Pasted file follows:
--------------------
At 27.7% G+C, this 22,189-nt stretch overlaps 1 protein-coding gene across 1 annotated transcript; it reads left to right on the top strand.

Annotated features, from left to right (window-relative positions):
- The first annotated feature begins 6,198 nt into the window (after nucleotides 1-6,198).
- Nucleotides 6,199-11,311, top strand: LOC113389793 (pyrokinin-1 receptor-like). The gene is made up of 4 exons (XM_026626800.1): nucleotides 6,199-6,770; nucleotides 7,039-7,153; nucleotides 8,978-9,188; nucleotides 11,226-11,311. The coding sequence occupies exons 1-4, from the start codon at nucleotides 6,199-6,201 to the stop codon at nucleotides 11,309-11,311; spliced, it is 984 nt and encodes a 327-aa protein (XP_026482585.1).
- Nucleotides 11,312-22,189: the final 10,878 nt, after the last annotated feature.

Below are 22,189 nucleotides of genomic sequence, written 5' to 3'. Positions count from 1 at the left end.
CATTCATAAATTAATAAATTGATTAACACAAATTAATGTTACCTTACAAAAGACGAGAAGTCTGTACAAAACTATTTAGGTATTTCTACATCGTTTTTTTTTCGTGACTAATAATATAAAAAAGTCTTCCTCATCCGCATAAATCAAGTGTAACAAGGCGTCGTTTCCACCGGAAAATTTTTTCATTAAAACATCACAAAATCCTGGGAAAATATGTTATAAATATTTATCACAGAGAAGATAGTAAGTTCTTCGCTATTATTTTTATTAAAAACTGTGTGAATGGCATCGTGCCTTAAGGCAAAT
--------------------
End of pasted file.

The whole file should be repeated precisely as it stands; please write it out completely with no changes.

At 27.7% G+C, this 22,189-nt stretch overlaps 1 protein-coding gene across 1 annotated transcript; it reads left to right on the top strand.

Annotated features, from left to right (window-relative positions):
- The first annotated feature begins 6,198 nt into the window (after nucleotides 1-6,198).
- Nucleotides 6,199-11,311, top strand: LOC113389793 (pyrokinin-1 receptor-like). The gene is made up of 4 exons (XM_026626800.1): nucleotides 6,199-6,770; nucleotides 7,039-7,153; nucleotides 8,978-9,188; nucleotides 11,226-11,311. The coding sequence occupies exons 1-4, from the start codon at nucleotides 6,199-6,201 to the stop codon at nucleotides 11,309-11,311; spliced, it is 984 nt and encodes a 327-aa protein (XP_026482585.1).
- Nucleotides 11,312-22,189: the final 10,878 nt, after the last annotated feature.

Below are 22,189 nucleotides of genomic sequence, written 5' to 3'. Positions count from 1 at the left end.
CATTCATAAATTAATAAATTGATTAACACAAATTAATGTTACCTTACAAAAGACGAGAAGTCTGTACAAAACTATTTAGGTATTTCTACATCGTTTTTTTTTCGTGACTAATAATATAAAAAAGTCTTCCTCATCCGCATAAATCAAGTGTAACAAGGCGTCGTTTCCACCGGAAAATTTTTTCATTAAAACATCACAAAATCCTGGGAAAATATGTTATAAATATTTATCACAGAGAAGATAGTAAGTTCTTCGCTATTATTTTTATTAAAAACTGTGTGAATGGCATCGTGCCTTAAGGCAAAT